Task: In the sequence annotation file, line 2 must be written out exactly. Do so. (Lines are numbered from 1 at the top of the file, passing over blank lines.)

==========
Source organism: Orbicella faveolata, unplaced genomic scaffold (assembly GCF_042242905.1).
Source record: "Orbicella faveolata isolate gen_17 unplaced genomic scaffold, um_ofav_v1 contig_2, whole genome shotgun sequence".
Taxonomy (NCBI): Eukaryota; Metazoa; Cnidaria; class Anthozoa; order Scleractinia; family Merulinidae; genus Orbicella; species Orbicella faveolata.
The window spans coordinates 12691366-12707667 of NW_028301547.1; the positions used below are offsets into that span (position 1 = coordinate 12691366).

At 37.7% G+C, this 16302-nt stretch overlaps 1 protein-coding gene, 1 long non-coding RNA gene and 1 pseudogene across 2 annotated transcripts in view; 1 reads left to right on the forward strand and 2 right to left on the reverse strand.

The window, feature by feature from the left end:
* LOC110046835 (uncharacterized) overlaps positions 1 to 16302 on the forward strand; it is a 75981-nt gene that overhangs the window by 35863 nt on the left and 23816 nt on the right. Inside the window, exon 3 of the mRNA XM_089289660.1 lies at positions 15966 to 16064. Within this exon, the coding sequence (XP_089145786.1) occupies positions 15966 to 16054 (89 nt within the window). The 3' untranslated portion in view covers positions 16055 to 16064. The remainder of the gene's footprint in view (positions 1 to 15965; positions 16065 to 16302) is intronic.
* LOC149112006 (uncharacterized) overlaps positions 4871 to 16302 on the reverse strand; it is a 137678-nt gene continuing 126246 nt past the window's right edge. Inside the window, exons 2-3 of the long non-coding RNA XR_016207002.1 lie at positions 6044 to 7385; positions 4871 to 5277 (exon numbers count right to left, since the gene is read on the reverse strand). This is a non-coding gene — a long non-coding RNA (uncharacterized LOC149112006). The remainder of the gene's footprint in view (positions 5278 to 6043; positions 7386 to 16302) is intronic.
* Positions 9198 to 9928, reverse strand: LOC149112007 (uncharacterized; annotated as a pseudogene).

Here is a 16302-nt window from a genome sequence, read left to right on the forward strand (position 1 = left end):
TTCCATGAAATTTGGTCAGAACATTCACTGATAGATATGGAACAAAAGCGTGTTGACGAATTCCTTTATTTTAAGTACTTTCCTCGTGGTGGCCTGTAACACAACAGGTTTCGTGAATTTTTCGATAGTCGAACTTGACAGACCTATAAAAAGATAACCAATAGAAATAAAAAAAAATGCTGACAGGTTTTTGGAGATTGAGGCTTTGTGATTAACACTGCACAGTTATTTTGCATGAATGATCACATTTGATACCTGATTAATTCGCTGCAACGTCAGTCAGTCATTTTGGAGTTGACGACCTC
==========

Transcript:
Source record: "Orbicella faveolata isolate gen_17 unplaced genomic scaffold, um_ofav_v1 contig_2, whole genome shotgun sequence".